I was feeling rushed trying to get through teaching procedures within a time frame that supports low attention spans.
This approach sounds very promising, and I had a lot of fun with my students working through 3act tasks as a warmup. I wonder how I can extend these problems to take up the majority of a lesson block.

The key for me is ensuring the goal of the task is to allow students to construct convincing arguments and also for me to bring student thinking out in the consolidation. This is where connections are made and we try to emerge new ideas through student generated solution strategies and mathematical models.


Any recommendations for at 42 minute class? I teach 6th grade.

Knowing that everyday your lesson could go completely wrong and being flexible is very important. My first year teaching I found out that you never know what could happen during the day that would change everything you had planned. Being flexible is key to being successful when it comes to teaching. Just going into the day knowing you might not finish everything, or you might complete too much, is the best way to start each day.

Thank you for taking time to give a visual of how things might be scheduled in a class. I appreciate the circle clock of how you break down your classroom day.
Misconceptions help us see that we can’t do perfect lessons everyday, there are other things that go on that may involved changes but we try to use this 3 part framework as often as possible to promote better learning.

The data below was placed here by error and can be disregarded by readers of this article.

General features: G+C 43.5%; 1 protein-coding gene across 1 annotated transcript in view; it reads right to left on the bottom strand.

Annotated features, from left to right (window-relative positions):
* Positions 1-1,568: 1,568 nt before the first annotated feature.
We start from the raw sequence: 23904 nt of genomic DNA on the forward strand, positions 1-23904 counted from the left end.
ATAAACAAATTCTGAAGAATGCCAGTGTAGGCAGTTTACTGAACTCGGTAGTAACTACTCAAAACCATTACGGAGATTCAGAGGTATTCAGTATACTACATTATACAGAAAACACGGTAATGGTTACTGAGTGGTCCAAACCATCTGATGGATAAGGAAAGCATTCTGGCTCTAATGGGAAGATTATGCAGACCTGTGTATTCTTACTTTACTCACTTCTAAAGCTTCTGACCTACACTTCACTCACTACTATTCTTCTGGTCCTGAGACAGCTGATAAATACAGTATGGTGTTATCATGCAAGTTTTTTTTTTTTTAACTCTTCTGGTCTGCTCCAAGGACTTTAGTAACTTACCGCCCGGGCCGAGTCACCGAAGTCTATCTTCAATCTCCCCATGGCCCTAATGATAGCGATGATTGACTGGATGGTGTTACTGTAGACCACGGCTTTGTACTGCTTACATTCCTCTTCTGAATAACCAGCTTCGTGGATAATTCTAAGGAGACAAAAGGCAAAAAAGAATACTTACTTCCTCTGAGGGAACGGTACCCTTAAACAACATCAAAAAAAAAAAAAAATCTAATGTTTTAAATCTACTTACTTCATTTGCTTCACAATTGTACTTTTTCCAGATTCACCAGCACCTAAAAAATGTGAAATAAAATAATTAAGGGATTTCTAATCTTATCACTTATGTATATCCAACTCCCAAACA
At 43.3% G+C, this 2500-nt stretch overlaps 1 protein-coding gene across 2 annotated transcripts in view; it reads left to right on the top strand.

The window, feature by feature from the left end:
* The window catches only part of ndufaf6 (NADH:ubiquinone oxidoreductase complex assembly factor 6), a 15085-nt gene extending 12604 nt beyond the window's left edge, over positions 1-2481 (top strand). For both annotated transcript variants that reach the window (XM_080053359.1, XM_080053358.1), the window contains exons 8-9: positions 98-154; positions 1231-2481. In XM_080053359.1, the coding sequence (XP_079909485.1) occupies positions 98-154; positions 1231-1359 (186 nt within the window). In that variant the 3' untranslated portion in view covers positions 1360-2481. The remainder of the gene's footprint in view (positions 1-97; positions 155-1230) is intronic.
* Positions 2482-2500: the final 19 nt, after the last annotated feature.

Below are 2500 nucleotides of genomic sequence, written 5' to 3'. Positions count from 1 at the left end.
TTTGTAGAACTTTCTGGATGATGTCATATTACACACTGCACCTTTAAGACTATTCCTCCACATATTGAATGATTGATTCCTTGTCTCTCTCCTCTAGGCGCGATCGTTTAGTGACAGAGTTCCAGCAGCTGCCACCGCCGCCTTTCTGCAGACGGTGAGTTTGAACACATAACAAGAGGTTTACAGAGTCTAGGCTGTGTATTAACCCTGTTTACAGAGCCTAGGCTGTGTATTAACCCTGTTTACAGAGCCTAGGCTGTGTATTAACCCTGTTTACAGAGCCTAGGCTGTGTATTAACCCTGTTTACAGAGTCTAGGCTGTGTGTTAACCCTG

I especially appreciated the clock. Consolidating student thinking and me helping less are important for retention!

As someone who only has 50 minutes with students, I am often thinking about how to make everything “fit” in a day. But I think that it’s okay to have a “lesson” that spans over the course of two class days. Then you can still have all of the parts that you’re referencing (application/problem solving, conceptual learning, and practice) in a lesson. It just may not fit within the span of one physical day.

This makes perfect sense. When you explore our multi day problem based units (https://makemathmoments.com/tasks) you’ll notice that we stretch the context for many days so stretching a lesson over two days isn’t a bad idea!


It’s going to feel so strange in the beginning not to show them exactly how to do the practice problems, but to remind and help them understand how the knowledge they gained during the problem solving phase of working through the task applies to the practice problems. I’m really hoping that the transition from conceptual to procedural is a smooth one, or at least becomes smoother after some time.

Definitely a scary thought, I’m sure! When you are so accustomed to something it is hard to make a change. We promise it’ll be worth it!


I’m sure this is too individualized to even answer, but how often should I attempt to make my math class follow a 3 part framework? Also, this might be coming up in one of the final lessons, but do either of you give “homework” (or did you? I think at least one of you is no longer a classroom teacher) and if so, what’s it like? @jon @kyle

Hi @ashleyBryant
This is a common wonder and I’d argue that we want to always be planning with the framework in mind… however the way it is delivered might look different.I’d check out an example of one of our units to see what I mean by this. For example, Donut Delight:
Have a look at each of the days of that unit and you’ll see elements of the 3 part frame work each day, but not necessarily a full 3 act math task each day… lots of productive struggle…


I must have gotten lost somewhere in between listening and notetaking. I have the first misconceiving as 1. do you do you need to use the three part frame work every day?, but then I don’t have misconceptions two through five. I’m not sure what they were.
 This reply was modified 1 year, 3 months ago by Stephanie Moore.

Yes I agree. I only heard one big misconception, rather than 5. But it’s definitely an important one to clear up!